It is so easy to say what we would and would not do. When I read these kinds of stories, I wonder if I would have had what it took to rough it outside. Regardless of what we see in these modern-day retellings, when these slaves made the choice to run, it was not often that they had warm, accommodating living quarters to rest up at along their stops of the Underground Railroad. They slept outside exposed to the elements risking infection, disease, and capture. Though there were a number of Whites who assisted, as we can see in Robert's retelling, runaways had to make snap judgments on a person's character. These judgements were sometimes the difference between making it safely to freedom or being captured.

"....By this time, I had lost so much blood from my wounds, that they concluded my situation was too dangerous to admit of being taken further....There my wounds were dressed, and thirty-two shot were taken from my arm. For three days I was crazy, and they thought I would die."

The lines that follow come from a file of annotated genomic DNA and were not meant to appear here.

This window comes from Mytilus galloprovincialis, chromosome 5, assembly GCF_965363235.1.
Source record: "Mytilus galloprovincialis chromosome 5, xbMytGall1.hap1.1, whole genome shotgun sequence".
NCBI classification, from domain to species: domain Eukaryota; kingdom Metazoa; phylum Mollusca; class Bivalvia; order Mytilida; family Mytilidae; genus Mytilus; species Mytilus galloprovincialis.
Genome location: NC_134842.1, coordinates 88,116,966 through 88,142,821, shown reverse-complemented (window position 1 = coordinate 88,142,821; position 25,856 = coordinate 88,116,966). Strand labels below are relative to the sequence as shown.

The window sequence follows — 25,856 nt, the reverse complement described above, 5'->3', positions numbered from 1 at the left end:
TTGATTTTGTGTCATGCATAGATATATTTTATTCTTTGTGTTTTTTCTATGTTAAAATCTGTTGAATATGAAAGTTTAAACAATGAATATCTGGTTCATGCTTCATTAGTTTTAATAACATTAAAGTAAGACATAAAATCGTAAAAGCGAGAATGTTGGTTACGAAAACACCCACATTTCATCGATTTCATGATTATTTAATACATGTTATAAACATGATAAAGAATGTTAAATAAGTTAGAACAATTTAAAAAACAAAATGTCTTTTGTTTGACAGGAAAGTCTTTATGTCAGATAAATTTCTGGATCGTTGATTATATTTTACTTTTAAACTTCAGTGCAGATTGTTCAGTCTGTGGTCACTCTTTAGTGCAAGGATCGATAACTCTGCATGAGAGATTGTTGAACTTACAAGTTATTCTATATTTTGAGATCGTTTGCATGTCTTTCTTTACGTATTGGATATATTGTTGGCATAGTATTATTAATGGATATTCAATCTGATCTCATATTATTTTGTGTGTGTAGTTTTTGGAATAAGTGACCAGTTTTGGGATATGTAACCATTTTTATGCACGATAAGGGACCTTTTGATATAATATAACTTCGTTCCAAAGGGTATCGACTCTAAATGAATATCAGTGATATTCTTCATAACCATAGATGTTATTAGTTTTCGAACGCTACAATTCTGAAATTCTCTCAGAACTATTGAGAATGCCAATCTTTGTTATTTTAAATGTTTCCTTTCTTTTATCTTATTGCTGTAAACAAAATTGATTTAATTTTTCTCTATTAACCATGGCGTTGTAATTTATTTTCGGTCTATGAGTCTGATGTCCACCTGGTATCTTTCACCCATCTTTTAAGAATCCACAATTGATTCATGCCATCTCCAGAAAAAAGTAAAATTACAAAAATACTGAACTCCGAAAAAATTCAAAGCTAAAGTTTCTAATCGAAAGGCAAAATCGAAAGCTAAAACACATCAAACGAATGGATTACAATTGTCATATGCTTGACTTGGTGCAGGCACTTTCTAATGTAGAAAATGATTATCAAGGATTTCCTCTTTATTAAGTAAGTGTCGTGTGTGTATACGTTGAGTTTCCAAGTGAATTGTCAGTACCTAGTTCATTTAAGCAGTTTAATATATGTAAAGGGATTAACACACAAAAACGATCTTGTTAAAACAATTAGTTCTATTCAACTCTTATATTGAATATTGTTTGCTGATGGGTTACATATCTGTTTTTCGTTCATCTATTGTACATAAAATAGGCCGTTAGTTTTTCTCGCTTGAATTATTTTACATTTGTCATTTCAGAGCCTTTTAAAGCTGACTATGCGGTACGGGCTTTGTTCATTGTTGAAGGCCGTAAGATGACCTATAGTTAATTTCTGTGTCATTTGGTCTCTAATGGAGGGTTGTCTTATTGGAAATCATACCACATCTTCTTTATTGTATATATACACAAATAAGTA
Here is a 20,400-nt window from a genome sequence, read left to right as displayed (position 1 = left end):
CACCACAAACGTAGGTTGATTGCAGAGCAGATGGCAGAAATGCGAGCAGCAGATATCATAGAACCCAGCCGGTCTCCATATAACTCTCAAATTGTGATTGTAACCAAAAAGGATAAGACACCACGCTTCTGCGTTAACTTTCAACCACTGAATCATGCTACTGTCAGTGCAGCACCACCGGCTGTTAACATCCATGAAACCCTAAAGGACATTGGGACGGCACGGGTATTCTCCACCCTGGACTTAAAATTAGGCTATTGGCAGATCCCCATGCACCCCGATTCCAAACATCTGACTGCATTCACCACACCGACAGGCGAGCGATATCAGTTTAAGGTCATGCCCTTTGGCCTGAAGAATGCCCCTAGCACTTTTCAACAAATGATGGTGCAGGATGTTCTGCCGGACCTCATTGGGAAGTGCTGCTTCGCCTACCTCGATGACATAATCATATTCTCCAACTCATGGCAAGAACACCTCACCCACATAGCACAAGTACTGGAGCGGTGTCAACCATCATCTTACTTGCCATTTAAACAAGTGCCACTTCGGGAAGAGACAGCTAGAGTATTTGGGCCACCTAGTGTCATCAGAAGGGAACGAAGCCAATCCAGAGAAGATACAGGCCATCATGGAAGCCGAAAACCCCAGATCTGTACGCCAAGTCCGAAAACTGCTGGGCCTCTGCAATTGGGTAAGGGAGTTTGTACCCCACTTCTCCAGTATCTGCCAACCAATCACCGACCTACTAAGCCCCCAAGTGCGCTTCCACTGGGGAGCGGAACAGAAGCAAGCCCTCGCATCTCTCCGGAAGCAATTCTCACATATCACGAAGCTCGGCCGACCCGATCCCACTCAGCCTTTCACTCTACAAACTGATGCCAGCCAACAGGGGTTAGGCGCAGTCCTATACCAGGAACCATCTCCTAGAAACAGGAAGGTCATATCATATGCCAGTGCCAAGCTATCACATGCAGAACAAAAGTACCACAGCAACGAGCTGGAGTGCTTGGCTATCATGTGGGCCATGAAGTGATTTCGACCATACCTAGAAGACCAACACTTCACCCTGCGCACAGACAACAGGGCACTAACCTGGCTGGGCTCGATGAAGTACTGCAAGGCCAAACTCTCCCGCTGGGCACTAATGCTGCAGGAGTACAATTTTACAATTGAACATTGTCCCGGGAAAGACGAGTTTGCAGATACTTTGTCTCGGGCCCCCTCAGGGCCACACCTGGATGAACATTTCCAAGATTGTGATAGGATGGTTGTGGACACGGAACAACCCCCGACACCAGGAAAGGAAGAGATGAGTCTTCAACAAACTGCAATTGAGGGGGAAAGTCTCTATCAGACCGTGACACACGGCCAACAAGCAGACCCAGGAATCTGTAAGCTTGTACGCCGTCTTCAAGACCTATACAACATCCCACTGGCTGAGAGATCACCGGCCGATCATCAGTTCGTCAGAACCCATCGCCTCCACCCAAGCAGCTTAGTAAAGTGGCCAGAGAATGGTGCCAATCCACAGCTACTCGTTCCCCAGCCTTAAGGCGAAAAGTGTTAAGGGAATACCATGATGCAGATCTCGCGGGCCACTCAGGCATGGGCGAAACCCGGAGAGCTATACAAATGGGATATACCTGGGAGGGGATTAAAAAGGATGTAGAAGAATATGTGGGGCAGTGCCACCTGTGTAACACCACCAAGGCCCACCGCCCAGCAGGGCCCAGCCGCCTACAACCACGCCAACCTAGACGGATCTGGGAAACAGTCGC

Yes, I know, we skipped a significant portion of the action. Tell me in the comment section below. Was Robert right? Was the feeling he had that the situation "was not right" correct? Or was it the nerves of his journey? How did he end up wounded and did his companions ditch him?

I wish I could conclude with you here all the waypoints of Robert's tale but, you know, copyrights. To find out for yourself more on Robert and the Matterson brothers' story see William Still's book, "The Underground Railroad: Authentic Narratives and First-Hand Accounts" from which these excerpts came.

I hope you are being educated and inspired by the tales of black resistance. It may not seem that reviewing history, especially its ugly parts, could possibly fit a wellness model. However, it is when we engage and acknowledge the shadows, the hidden things, we can then begin to heal and limit the possibility of a catastrophic repeat of the violations of human rights of ourselves and of others. Wellness is varied and we cannot exclude the intellectual pursuits from our picture of wellness. Please remember though, as you begin this journey, do no worry about getting it perfect; just get it going. Until next time. Happy reading!

Did you know?

This day in Black History: The Tuskegee Airmen were initiated into the armed forces on February 19, 1942.